It’s over. You and your partner worked hard to build and strengthen your relationship, but it’s clear that you need to part ways and move on.
If you’re both living together, finding individual homes may be high on the post-breakup to-do list. But if you reside in Toronto or the GTA, finding something that is clean, large enough to actually live in, and affordable, can be as challenging as trying to win a lottery.
According to the Toronto Real Estate Board, the average Q2 2019 one-bedroom condominium apartment rent for the GTA as a whole was $2,192, up 6.7 per cent compared to Q2 2018. Over the same period, the average two-bedroom condominium apartment rent increased by 4.3 per cent to $2,873. But these numbers don’t surprise you one bit if you live here.
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The fierce real estate market is forcing a lot of people to make some tough decisions, and for couples who split up, it may mean that they decide to live apart, under the same roof.
Can you do this?
Yes. In fact, preliminary research shows that more couples are deciding to remain in the same place after they split up. This can be (and often is) for financial reasons, but some couples who have children together may decide to remain in the same place in order to give their kids time to adjust and process their parents’ separation or divorce.
If you are married and want to get divorced, you must show that your marriage has broken down. There are three possible ways to prove this, and one of them requires you and your ex to be living “separate and apart” for at least one year. This arrangement must begin on some ascertainable date. This legal separation date is important in your subsequent divorce because (among other things) it is a baseline point in the broader calculation that is made in order to divide up your assets.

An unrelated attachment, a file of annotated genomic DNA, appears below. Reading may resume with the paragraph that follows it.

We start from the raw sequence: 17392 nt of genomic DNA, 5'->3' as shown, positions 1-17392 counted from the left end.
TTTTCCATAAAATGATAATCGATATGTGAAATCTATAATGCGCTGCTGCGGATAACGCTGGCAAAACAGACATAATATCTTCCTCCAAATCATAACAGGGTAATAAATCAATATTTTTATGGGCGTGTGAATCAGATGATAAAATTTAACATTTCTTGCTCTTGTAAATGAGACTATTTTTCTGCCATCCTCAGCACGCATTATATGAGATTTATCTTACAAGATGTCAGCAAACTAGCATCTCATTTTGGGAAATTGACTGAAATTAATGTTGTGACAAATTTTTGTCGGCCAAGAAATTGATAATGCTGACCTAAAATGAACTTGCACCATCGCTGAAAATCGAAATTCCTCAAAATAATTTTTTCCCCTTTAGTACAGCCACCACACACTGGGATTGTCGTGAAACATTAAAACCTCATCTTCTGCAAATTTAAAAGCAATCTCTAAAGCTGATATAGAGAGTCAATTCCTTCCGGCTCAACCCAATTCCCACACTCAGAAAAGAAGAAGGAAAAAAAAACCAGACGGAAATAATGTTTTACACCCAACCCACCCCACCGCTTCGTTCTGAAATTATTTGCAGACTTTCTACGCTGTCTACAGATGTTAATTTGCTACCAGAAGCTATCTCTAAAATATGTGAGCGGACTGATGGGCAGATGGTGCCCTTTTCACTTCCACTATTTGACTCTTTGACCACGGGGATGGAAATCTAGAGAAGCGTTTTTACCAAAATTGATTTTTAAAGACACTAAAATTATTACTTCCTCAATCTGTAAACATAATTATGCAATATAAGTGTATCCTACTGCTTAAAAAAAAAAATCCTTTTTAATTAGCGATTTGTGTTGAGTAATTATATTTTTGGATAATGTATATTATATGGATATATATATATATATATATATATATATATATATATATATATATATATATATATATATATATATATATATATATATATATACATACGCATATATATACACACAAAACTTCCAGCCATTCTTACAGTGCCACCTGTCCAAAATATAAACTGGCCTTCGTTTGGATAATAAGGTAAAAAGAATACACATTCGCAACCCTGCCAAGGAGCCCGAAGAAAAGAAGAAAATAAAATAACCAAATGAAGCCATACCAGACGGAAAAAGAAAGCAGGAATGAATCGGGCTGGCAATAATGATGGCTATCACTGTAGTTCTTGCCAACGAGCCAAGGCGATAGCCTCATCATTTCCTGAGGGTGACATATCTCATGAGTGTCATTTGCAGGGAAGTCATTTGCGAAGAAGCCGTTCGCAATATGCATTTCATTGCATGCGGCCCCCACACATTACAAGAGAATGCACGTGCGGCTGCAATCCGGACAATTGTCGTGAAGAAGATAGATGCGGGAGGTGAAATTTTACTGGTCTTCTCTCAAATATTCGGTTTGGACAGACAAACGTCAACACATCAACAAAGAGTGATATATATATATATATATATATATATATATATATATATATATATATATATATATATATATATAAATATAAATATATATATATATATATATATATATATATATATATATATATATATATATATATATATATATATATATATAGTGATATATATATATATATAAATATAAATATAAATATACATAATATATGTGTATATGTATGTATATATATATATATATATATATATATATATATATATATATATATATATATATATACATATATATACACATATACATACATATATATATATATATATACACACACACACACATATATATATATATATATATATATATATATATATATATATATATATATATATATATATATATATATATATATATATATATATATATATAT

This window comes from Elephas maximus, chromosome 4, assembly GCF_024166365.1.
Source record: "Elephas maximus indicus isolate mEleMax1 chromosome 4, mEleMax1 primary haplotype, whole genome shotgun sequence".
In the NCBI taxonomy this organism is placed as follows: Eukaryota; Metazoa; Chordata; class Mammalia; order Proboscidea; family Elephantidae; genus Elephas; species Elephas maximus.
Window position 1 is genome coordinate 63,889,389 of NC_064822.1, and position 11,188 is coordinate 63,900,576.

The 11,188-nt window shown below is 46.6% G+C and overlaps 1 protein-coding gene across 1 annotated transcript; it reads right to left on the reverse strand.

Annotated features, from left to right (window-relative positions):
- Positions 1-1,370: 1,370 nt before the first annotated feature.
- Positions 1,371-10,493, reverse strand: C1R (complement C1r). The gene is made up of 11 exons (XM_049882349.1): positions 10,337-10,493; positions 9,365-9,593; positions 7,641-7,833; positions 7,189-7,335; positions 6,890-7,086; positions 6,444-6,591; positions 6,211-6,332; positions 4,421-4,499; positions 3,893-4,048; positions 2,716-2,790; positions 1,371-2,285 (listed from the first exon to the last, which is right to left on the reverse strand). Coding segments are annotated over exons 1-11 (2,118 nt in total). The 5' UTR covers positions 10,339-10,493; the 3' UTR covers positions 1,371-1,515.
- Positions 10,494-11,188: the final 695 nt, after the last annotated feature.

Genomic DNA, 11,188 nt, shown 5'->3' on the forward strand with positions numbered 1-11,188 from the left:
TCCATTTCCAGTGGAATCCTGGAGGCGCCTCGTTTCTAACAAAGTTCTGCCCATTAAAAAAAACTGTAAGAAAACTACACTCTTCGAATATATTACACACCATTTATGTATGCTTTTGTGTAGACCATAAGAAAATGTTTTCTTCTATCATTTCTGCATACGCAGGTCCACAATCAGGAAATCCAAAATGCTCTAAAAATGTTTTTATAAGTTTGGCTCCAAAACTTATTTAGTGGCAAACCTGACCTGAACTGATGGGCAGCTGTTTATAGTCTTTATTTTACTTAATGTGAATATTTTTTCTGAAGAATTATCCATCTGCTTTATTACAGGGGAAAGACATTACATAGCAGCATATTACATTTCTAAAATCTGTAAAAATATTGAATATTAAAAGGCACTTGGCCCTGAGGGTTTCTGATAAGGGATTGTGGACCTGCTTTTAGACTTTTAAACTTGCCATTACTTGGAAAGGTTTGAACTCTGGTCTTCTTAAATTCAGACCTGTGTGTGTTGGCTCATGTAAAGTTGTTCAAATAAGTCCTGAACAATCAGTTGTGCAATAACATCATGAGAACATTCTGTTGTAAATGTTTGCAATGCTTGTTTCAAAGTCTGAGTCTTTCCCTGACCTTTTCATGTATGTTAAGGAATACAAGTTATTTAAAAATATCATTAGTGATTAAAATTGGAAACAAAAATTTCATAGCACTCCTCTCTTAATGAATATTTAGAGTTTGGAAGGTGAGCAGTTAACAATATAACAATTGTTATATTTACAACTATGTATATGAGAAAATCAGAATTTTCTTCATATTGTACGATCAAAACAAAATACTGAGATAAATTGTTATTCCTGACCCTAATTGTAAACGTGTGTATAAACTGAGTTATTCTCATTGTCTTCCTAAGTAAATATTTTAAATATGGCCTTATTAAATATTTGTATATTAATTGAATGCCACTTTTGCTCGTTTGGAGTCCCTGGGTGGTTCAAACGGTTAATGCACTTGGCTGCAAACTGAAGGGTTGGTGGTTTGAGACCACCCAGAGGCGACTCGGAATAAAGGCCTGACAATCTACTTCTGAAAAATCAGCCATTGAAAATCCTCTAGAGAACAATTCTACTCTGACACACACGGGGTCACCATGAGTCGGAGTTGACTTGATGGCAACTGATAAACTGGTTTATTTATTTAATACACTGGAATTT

That being said, it is still possible to live separate and apart in the same home, but you both need to act and live as if you are no longer a couple. This can be tricky, especially if one of you does not want a divorce.
Should you do this?
It depends. Some couples will be okay with this arrangement, but it’s certainly not for everyone. It may be beneficial to decide on a moveout date with your ex so that neither of you are living in this post-breakup purgatory for too long. And, creating some rules and boundaries will help maintain the peace until you can find a place to call your own.
Rules for living with your ex
1. Be civil, but professional
You don’t have to spend evenings on the couch with your ex anymore (and frankly, you probably shouldn’t). But you should still be a considerate housemate. Respect each other’s space, don’t barge into the bathroom if it’s occupied, leave room in the fridge for you ex’s groceries, don’t rummage through their stuff, ask in advance if you know you’ll need the car on the weekend.
2. Decide who sleeps where
This can be an awkward one, but you and your ex must decide if you will continue to share a bed, or if one of you will take the couch.
If you do decide to continue sharing the bed, resist the temptation to “rekindle the flame” as this can make breakups much more difficult, and if you and your partner are married, it can create more uncertainty as to when you started living separate and apart.
3. Create schedules
It might be a good idea to make a few schedules in order to minimize the interactions you have with your ex. For example, plan for the times you intend to cook in the kitchen, write down who cleans what, and if you have kids together, decide who is responsible for taking them to school and extracurricular actives, who is responsible for serving meals, etc.
4. Don’t bring dates home
It sounds a bit obvious, but don’t bring a new romantic partner home. Doing this can be painful and awkward for everyone. If you are comfortable dating at this point, you can let your ex know, but don’t be malicious about it.
5. Have somewhere else to go when you don’t want to go home
There may be days when you simply need a break from seeing your ex. If possible, ask a friend or family member if you can sleep at their place for a night.
If that’s not possible, head to a fitness class after work, see a movie, get lost in a book store, go for a long walk. Give yourself a break when you need it to maintain your mental health and well-being.